If your car incurs any accident damage, or if you cause any, do not move the car before finding a police officer and obtaining a kaza raporu (accident report). Contact your car-rental company as soon as possible. In the case of an accident, your hire-car insurance may be void if it can be shown you were operating under the influence of alcohol or drugs, were speeding, or if you did not submit the required accident report within 48 hours to the rental company.
You must have international insurance, covering third-party damage, if you are bringing your own car into the country (further information is available at www.turing.org.tr/international-traffic-insurance-greencard/). Buying it at the border is a straightforward process (one month car/motorcycle €65.62/52.50).
When hiring a car, 100%, no-excess insurance is increasingly the only option on offer. If this is not the only option, the basic, mandatory insurance package should cover damage to the vehicle and theft protection – with an excess, which you can reduce or waive for an extra payment.
As in other countries, insurance generally does not cover windows and tyres. You will likely be offered cover for an extra few euros a day.
Road surfaces and signage are generally good – on the main roads, at least. There are good otoyols (motorways) from the Bulgarian border near Edirne to İstanbul and Ankara, and from İzmir around the coast to Antalya.
Elsewhere, roads are being steadily upgraded, although they still tend to be worst in the east, where severe winters play havoc with the surfaces. In northeastern Anatolia, road conditions change from year to year; seek local advice before setting off on secondary roads. There are frequent roadworks in the northeast; even on main roads traffic can crawl along at 30km/h. Dam building and associated road construction in the Artvin/Yusufeli area can cause waits of up to half an hour on some roads. Ask locally about the timing of your journey; on some roads, traffic flows according to a regular timetable, posted at the roadside.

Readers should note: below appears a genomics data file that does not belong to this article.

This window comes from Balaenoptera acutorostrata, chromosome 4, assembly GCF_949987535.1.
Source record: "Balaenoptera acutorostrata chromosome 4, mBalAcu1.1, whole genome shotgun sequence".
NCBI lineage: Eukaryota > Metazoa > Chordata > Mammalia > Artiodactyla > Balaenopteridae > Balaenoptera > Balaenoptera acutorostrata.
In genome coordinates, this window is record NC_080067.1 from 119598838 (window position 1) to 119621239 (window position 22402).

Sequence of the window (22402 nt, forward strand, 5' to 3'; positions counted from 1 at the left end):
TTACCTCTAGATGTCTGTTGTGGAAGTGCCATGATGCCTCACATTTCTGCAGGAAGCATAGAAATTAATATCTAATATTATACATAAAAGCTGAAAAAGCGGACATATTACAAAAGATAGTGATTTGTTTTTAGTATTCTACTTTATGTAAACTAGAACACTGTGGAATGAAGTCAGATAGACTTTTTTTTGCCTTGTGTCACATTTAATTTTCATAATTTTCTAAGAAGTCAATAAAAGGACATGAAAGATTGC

In winter, be careful of icy roads. In bad winters, you will need chains on your wheels almost everywhere except along the Aegean and Mediterranean coasts. The police may stop you in more remote areas to check you're properly prepared for emergencies. In mountainous areas such as northeastern Anatolia, landslides and rockfalls are a danger, caused by wet weather and snow-melt in spring. Between İstanbul and Ankara, be aware of the fog belt around Bolu that can seriously reduce visibility, even in summer.
In theory, Turks drive on the right and yield to traffic approaching from the right. In practice, they often drive in the middle and yield to no one. Maximum speed limits, unless otherwise posted, are 50km/h in towns, 90km/h on highways and 120km/h on otoyols.
Turkey's roads are not particularly safe, and claim about 10,000 lives a year. Turkish drivers can be impatient and incautious, rarely use their indicators and pay little attention to anyone else's, drive too fast both on the open road and through towns, and have an irrepressible urge to overtake – including on blind corners.
To survive on Turkey's roads:
Turkey has a motorway toll system, known as HGS (Hızlı Geçiş Sistemi – 'fast transit system'). Paying tolls should be automatic if you hire a car in Turkey; the vehicle should be equipped with an electronic-chip sticker or a small plastic toll transponder. You simply pay the rental company a flat fee of about €10 for unlimited use of the otoyols. Confirm that the car is equipped with a device, which should be located in the top centre of the windscreen. If it is not, you will likely end up with a fine.
If you are driving your own car, you must register the vehicle and buy credit at the earliest opportunity in a branch of the PTT (post office).